The Flat-Pack Strikes Back
In targeting the needs of young city dwellers, a new generation of entrepreneurs is building digitally driven businesses that could revolutionize residential design.
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The "IKEA Killers"
Location: Emeryville, California
Funding: The company recently raised just under $3 million from Blumberg Capital, Ludlow Ventures, and other investors.
Named after the lavish folding furniture that British soldiers transported on camelback from tent to tent during military operations in India and Africa, Campaign makes sofas, chairs, and love seats that can be assembled, according to the company slogan, with “two hands” in “three minutes.” With a staff of outsiders—none of the full-time staff hail from the furniture industry—CEO Brad Sewell brings a fresh ethos to his three-year-old company. Future plans include easy-to-install replacement upholstery kits for Campaign sofa frames and permanent pop-up product installations in coffee shops, hotel lobbies, and other retail spaces.
Location: New York City
Funding: In 2015 it raised $55 million in Series B venture funding.
According to company legend, Casper was born of the selfies that the aspiring entrepreneurs brought into their shared New York City workspace after pulling all-nighters. “We started thinking about a lifestyle sleep brand,” says Luke Sherwin, one of those aspiring entrepreneurs, and one of Casper’s five cofounders. “We thought that sleep might be the last lifestyle frontier.” Launched in 2014, Casper ships mattresses in mini-refrigerator-size boxes by UPS ground; on opening, the mattress inhales, unfurling, in Sherwin’s words, “like a big burrito.”
Funding: It raised $123,252 on Kickstarter for its most recent product, the Floyd Bed Frame.
“We’re not here just to give work to the area,” says Floyd CEO Kyle Hoff about his Detroit-based start-up. All of Floyd’s products are manufactured by facilities in the Great Lakes region. Since the triumphant 2014 Kickstarter launch of the Floyd Leg, the company has expanded its product line to include a coatrack, a bench, a bed, and several table and desk items. Hoff is clear that he’s not trying to compete with Amazon. “Quality and accessibility are important,” says Hoff, “but our real advantage is simplicity. People today tend to want fewer things. But they want the things they have to make sense, and to last."
Location: Providence, Rhode Island
Funding: An Indiegogo campaign in September 2015 raised $270,313.
All of Greycork’s sofas, chairs, tables, and shelves are easy to put together and dismantle, and ship by courier in flat cardboard boxes. Yet convenience is only one feature of this Providence, Rhode Island, manufacturer’s offerings. “We want to be the brand leader for young people who live in urban settings,” says CEO John Humphrey. “There’s a huge opportunity to connect with that market now. And the opportunity can only grow as our target group gets older.” Greycork sold out its first collection in February and is now preparing to present a refined product line at ICFF in May.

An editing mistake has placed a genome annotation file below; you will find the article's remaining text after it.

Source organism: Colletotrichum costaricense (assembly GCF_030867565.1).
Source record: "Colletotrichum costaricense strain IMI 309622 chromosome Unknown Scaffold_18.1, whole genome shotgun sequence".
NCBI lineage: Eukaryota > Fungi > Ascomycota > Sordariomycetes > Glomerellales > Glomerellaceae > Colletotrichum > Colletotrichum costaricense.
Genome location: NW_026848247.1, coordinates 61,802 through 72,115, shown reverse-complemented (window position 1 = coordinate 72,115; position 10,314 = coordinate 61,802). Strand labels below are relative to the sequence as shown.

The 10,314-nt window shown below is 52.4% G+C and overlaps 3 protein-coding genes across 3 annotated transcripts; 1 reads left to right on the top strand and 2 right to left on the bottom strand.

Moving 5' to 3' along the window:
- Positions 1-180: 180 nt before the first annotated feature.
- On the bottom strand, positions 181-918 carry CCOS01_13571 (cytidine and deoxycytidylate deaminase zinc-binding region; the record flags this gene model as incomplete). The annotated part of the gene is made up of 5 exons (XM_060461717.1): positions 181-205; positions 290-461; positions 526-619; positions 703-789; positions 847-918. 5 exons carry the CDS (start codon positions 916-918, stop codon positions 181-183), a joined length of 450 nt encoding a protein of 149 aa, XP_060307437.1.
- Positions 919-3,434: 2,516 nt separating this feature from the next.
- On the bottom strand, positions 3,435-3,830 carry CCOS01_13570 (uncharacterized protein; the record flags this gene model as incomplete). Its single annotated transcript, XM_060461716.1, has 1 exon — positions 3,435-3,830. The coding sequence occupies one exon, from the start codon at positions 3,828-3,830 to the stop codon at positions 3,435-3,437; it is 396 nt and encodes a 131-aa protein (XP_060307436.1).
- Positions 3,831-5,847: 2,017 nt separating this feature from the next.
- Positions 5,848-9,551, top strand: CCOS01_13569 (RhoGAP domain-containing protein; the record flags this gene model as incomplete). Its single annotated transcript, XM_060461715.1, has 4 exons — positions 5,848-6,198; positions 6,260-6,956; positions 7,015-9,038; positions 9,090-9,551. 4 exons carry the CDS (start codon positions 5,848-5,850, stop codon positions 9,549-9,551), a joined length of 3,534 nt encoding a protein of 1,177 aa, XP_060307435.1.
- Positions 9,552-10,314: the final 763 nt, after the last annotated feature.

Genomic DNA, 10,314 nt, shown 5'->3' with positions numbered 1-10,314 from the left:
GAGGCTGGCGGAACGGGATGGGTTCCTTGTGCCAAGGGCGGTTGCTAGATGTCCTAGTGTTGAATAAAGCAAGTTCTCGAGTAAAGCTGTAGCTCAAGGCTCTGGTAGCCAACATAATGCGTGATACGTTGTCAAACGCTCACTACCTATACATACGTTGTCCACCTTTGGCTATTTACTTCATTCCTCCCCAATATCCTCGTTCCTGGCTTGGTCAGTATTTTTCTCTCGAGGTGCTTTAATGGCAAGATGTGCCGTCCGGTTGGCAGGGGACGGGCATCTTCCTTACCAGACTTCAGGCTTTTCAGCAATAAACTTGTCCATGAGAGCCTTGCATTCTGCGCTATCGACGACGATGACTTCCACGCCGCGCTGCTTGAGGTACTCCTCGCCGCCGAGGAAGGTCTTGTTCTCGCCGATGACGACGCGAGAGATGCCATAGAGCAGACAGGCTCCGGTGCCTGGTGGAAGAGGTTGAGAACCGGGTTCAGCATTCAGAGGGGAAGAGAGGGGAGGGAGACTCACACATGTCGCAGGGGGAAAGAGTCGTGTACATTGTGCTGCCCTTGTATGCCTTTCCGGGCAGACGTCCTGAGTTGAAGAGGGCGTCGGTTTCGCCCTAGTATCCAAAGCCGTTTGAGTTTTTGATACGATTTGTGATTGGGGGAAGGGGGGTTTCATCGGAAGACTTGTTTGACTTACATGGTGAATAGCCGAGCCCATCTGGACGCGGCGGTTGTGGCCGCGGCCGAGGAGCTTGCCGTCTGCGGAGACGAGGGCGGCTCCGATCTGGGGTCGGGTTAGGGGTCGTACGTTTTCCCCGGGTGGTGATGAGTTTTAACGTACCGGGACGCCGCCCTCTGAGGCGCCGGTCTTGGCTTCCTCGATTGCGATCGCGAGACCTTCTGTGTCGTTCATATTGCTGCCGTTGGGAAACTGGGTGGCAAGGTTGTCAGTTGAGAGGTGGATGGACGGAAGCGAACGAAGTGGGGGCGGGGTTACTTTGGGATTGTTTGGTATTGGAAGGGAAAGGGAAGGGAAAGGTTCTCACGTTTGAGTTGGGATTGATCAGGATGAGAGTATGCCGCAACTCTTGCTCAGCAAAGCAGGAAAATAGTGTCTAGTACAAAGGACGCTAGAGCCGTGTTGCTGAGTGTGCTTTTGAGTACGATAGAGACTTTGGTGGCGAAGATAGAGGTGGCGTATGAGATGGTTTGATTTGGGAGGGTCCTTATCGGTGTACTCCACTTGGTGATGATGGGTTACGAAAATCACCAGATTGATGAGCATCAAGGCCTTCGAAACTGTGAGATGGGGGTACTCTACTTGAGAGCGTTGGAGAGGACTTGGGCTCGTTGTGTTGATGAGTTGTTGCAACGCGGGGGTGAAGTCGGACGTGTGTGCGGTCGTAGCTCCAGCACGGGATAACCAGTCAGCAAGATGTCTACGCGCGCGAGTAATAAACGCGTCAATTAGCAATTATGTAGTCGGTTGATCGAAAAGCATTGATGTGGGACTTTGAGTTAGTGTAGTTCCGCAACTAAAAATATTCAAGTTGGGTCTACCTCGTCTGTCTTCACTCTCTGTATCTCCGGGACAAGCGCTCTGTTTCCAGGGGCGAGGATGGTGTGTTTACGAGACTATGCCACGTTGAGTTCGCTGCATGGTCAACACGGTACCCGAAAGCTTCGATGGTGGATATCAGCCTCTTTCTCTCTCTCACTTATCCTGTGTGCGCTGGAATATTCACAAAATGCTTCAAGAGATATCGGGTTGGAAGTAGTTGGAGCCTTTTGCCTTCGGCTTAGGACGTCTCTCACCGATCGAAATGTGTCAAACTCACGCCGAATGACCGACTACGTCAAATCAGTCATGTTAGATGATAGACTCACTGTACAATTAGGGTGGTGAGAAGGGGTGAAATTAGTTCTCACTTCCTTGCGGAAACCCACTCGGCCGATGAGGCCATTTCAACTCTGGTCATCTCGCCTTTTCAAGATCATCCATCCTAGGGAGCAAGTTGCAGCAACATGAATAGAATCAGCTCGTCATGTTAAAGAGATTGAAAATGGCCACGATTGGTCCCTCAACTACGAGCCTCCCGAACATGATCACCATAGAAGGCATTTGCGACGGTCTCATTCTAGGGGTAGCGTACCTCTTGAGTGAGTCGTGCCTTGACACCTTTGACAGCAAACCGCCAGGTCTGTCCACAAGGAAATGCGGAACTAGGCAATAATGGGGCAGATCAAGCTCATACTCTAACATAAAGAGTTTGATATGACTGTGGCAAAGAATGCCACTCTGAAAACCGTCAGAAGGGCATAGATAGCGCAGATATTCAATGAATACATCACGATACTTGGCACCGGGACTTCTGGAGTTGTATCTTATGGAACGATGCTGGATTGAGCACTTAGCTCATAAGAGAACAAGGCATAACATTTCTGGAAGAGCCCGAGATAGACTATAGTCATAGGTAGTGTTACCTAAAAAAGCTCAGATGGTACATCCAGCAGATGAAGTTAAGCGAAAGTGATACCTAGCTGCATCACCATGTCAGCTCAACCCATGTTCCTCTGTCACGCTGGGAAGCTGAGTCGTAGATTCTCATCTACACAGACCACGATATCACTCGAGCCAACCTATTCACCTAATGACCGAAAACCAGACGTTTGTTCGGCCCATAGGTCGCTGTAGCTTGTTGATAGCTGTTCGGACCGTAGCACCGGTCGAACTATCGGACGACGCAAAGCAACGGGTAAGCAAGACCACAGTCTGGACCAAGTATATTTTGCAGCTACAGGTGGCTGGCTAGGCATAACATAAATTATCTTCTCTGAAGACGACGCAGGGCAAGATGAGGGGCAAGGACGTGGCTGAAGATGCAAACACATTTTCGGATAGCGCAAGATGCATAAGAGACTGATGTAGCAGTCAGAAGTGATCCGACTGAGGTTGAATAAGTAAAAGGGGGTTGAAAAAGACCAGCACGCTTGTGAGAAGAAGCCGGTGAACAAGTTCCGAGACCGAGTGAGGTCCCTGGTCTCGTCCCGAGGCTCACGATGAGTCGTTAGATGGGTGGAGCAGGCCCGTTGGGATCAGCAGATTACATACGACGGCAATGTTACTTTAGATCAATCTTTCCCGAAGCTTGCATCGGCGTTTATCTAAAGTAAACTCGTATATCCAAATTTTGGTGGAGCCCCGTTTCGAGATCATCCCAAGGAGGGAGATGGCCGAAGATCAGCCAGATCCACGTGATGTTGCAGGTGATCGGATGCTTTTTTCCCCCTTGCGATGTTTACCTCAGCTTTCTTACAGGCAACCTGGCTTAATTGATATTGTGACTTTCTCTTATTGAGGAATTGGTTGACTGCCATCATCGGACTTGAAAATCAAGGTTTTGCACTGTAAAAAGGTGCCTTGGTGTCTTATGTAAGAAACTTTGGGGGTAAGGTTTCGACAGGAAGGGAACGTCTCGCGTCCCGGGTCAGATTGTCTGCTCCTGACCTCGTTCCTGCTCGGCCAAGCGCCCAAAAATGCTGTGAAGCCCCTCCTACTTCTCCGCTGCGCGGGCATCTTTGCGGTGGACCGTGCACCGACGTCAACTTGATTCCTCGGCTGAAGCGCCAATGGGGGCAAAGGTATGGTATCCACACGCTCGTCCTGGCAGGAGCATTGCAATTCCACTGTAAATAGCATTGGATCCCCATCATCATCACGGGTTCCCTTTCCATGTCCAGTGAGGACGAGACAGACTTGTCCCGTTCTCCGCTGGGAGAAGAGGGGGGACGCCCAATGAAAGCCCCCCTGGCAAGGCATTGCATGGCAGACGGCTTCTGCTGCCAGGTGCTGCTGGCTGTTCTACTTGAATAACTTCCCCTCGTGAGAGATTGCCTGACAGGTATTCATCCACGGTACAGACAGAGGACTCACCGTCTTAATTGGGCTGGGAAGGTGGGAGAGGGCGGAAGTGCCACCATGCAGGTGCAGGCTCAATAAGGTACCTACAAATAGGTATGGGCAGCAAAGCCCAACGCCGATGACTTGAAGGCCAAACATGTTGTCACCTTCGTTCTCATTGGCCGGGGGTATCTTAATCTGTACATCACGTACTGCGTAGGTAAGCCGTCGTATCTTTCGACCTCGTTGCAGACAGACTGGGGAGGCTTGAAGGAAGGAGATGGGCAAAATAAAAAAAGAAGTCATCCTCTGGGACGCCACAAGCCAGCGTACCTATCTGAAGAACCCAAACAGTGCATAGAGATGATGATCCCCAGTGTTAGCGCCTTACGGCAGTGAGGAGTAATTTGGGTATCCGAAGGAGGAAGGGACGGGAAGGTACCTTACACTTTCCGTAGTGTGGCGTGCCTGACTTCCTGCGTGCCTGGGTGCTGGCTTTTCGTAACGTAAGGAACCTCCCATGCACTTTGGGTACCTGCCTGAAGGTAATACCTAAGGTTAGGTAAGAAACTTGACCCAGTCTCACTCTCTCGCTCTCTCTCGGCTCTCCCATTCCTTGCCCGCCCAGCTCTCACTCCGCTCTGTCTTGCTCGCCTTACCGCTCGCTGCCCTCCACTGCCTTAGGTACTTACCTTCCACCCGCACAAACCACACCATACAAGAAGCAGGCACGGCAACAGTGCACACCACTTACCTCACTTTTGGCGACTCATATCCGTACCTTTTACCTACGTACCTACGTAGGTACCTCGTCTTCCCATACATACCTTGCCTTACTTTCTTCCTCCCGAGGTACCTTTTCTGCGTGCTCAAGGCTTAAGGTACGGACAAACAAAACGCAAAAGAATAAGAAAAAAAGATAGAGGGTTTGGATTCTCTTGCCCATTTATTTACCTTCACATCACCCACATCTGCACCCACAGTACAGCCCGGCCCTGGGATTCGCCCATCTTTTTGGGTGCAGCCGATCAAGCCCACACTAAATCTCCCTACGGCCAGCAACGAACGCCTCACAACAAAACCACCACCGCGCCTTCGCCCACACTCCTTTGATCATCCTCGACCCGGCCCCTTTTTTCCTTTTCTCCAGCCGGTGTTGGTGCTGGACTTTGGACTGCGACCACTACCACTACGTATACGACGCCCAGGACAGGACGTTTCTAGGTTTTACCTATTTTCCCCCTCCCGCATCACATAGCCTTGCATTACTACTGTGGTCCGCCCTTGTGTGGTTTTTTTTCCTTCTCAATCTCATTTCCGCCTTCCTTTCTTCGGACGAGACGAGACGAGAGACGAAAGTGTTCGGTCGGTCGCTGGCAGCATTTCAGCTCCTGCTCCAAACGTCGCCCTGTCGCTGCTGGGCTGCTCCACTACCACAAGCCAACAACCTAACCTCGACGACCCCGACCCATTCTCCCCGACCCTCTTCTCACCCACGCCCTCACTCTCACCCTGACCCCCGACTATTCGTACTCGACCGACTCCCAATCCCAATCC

Funding: On February 3, the brand was acquired by a private investment company.
Founded in 2014 after online retailer Fab purchased Finland’s One Nordic design brand, Hem ships designer items to customers in 35 countries. With a stable of designers that includes Luca Nichetto, Nendo, Form Us With Love, and GamFratesi, Hem is very popular in Silicon Valley. “The biggest change today is that people expect brands to communicate what they are about,” says CEO Petrus Palmér. “But our customers are buying the same types of furniture they’ve always bought. Yes, shipping and mobility can matter. But I’ve never seen people choose either of these over aesthetics when they choose furniture.”
Location: New York City
Funding: Snowe is backed by angels and seed funds such as Box Group and MI Ventures, as well as leading retailers.
Snowe creates value in online housewares retailing with a rejiggered supply chain and direct-to-consumer marketing. Its streamlined Web interface offers easy passage through the choice, select items in the company catalogue. Rather than touting its exclusivity, the site’s imagery and messaging speak more of elegance and casual comfort. Explains Rachel Cohen, who launched the Brooklyn-based company with her life partner Andres Modak last June, “We noticed that most traditional houseware images showed sweeping mansions or staged, pristine interiors—places where people may aspire to live, but never end up living. We wanted to communicate something more playful—images of tables with food on them, or of ruffled beds.”
Courtesy Mikkel Mortensen/Tylko
Funding: Designer Yves Béhar is an investor.
DIY means “design it yourself” at Tylko. Catapulted into orbit after a wildly successful presentation at the 2014 Launch Conference in San Francisco—an annual event that has christened tech start-ups like Yammer, Dropbox, and Fitbit—the Warsaw-based company offers customers an easy-to-use online configurator so they can have it their way. “We chose products that were already available elsewhere for customization,” says Mikolaj Molenda, head of design and one of Tylko’s five founding partners, “so we didn’t have to educate our customers about the concept of customization. Instead, we gave them completely new tools, and an environment where there is always a designer behind them.”Edit ModuleEdit Module